While it can be stinky at times, it is essential to cut all varieties of cheeses correctly. There is a ridiculous amount of cheese on the market, and they all need to be cut in different ways.

While we do not have time to cover how to cut all the varieties, we will instruct you on cutting some of the more popular cheeses you will commonly find on a cheeseboard.

No matter what type of cheese you are serving, one tip to follow is to take the cheese out of the refrigerator at least 30 minutes before serving. The reason for this is that the cold will lock up the fat where all the flavor of the cheese lives. Allowing the cheese to come to room temperature will release the full flavor of the cheese.

How To Cut Brie

Brie is a soft cheese that has a bloomy rind, or in other words, is a food-safe moldy exterior. Whether you decide to eat the rind on Brie or not is a personal preference. Regardless, take the entire slice of Brie, and if you don't want to eat the rind you can leave it behind on your plate. Using a soft cheese knife, slice the Brie into small triangular wedges, much like you would a pie.

Another critical tip when cutting any wedge-shaped cheese is never to cut off the nose or center point of the cheese. The reason for this is that the cheese's center is where the cheese's flavor is the strongest. Since you want to share this flavor experience, radial cuts from the center ensure that everyone enjoys all aspects of the cheese.

How To Cut Gouda

This Holland-based cheese can have a buttery, mild flavor or a sweeter flavoring depending on how long it has been aged. The rind of this cheese is inedible wax, so you will want to cut the rind off before serving this cheese. How you cut gouda is up to you. You could slice it into strips or take a cheese planer across the surface and serve paper-thin shavings of this creamy cheese.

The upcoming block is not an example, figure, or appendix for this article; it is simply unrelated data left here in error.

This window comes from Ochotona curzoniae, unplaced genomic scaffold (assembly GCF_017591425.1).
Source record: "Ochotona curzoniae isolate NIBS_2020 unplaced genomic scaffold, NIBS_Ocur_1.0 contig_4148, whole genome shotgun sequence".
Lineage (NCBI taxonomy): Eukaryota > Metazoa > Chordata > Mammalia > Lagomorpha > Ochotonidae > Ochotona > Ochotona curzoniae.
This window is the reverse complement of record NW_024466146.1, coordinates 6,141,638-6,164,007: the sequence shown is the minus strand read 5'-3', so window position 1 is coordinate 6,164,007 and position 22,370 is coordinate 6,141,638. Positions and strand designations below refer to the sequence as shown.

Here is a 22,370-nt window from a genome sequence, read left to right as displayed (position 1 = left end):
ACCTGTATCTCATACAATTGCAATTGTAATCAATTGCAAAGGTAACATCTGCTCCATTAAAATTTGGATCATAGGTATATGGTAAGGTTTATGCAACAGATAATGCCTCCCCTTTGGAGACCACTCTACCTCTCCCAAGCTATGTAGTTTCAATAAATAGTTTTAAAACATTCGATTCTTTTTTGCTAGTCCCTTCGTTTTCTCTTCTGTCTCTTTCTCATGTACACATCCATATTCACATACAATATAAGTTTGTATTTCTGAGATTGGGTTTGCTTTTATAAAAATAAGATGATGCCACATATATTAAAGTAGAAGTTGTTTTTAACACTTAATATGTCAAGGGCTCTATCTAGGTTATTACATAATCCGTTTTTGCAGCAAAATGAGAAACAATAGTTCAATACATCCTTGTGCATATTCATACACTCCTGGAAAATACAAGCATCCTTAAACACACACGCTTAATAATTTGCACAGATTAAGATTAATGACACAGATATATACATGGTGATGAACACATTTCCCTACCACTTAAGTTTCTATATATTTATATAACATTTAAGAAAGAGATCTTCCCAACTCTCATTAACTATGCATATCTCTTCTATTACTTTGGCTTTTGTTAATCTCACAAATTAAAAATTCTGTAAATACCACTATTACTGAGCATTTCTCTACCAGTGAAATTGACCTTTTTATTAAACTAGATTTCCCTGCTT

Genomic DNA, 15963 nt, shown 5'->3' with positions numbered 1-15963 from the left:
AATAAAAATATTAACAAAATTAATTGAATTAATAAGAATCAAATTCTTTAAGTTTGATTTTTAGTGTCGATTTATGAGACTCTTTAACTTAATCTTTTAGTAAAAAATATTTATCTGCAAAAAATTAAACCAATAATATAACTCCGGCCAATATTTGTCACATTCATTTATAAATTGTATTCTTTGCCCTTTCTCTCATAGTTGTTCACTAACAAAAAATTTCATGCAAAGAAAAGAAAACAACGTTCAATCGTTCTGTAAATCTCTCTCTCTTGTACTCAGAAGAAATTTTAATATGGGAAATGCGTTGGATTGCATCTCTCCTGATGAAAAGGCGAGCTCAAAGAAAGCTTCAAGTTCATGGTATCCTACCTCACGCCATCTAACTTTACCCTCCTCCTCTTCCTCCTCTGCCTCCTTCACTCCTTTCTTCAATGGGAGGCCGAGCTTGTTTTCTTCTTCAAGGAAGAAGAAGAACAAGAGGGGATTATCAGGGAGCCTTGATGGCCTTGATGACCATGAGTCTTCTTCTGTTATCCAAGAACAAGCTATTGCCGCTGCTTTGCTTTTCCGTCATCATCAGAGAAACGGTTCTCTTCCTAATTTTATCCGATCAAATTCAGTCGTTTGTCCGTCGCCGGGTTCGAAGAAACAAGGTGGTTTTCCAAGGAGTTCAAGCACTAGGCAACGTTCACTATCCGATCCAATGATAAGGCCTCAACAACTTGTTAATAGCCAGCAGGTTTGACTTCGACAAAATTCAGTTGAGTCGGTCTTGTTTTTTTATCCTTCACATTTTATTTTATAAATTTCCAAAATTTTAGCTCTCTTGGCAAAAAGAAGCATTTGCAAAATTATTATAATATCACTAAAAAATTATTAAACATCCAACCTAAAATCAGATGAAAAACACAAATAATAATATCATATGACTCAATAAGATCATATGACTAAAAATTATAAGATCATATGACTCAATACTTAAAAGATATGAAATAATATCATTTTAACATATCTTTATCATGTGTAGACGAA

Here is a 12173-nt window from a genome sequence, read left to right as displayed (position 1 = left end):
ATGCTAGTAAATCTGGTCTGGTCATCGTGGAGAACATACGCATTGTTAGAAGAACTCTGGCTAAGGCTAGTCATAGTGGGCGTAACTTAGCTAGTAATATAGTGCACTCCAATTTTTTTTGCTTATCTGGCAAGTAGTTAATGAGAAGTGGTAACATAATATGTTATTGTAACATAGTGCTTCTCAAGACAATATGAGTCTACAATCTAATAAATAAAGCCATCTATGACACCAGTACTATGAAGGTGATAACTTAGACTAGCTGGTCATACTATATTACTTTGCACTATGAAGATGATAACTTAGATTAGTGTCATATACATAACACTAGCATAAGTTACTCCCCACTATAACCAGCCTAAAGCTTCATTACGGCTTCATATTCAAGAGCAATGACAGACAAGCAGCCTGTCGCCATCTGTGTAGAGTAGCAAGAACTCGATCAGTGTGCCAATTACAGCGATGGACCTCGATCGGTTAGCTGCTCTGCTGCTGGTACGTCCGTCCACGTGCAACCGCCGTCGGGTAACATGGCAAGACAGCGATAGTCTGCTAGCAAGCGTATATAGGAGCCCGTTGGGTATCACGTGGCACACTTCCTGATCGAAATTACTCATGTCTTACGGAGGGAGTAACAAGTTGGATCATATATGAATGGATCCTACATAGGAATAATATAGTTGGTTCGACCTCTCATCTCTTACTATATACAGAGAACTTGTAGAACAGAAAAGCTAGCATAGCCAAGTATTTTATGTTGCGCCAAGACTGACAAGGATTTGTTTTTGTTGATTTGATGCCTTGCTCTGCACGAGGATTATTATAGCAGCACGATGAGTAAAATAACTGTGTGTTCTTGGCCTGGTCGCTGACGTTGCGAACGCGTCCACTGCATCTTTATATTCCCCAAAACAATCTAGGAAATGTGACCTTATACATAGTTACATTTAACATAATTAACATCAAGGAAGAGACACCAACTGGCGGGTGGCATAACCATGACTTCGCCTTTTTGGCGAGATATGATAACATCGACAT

You can use this cheese planer to slice thin sheets of cheese effortlessly. Click here to view this product on Amazon.

How To Cut Cheddar Cheese

This cheese is a real crowd pleaser because it is familiar territory for many of us. Whether you get your cheddar from Vermont or Wisconsin, we suggest going with a sharp cheddar to really wow those taste buds. To cut a block of cheddar cheese, you can use a cheese knife or even a regular chef's knife. The way to cut this type of cheese is a matter of preference.

Some prefer cubes of cheddar, while others think a small rectangular slice is a more manageable serving of this dense cheese. No matter how you slice it, this firm cheese can easily be served with the hook on your cheese knife.

How To Cut Parmigiano-Reggiano

This very firm cheese is typically aged for two years and has a sharp, complex nutty taste with a very salty flavor. To cut this type of cheese, you want to use a special cheese knife with a drop-shaped blade called a cheese spade. This unique blade allows you to chisel chunks of the cheese off the block. Serving Parmigiano-Reggiano is fun because you don't have to cut perfectly uniform slices to enjoy this cheese.

This dishwasher-safe cheese spade makes chiseling hard cheeses a breeze. Click here to view this product on Amazon.

How To Cut Blue Cheese

If you are going to serve smelly cheese, the sharp and salty flavors of blue cheese is a popular choice. This crumbly, semi-soft cheese comes in all sorts of varieties, such as Stilton, Gorgonzola, or Roquefort.

To properly cut a blue cheese, a cheese wire is an optimal tool for the job. Position the wire where you want to slice and firmly push down. Small triangular servings cut from a larger wedge allow your guests to enjoy this cheese in all its stinky glory.

In Closing

To summarize, the hook on a cheese knife creates a multi-functional tool that, while not necessary, is beneficial to cutting and serving cheese. We hope you found our guide to cutting different kinds of cheeses helpful and that you feel more confident the next time you encounter a cheese course.

Are you crazy about cheese? Check out these articles to learn more about serving a cheese board.

Is A Cheese Board A Starter Or Dessert?

How Much Does It Cost To Make A Cheese Board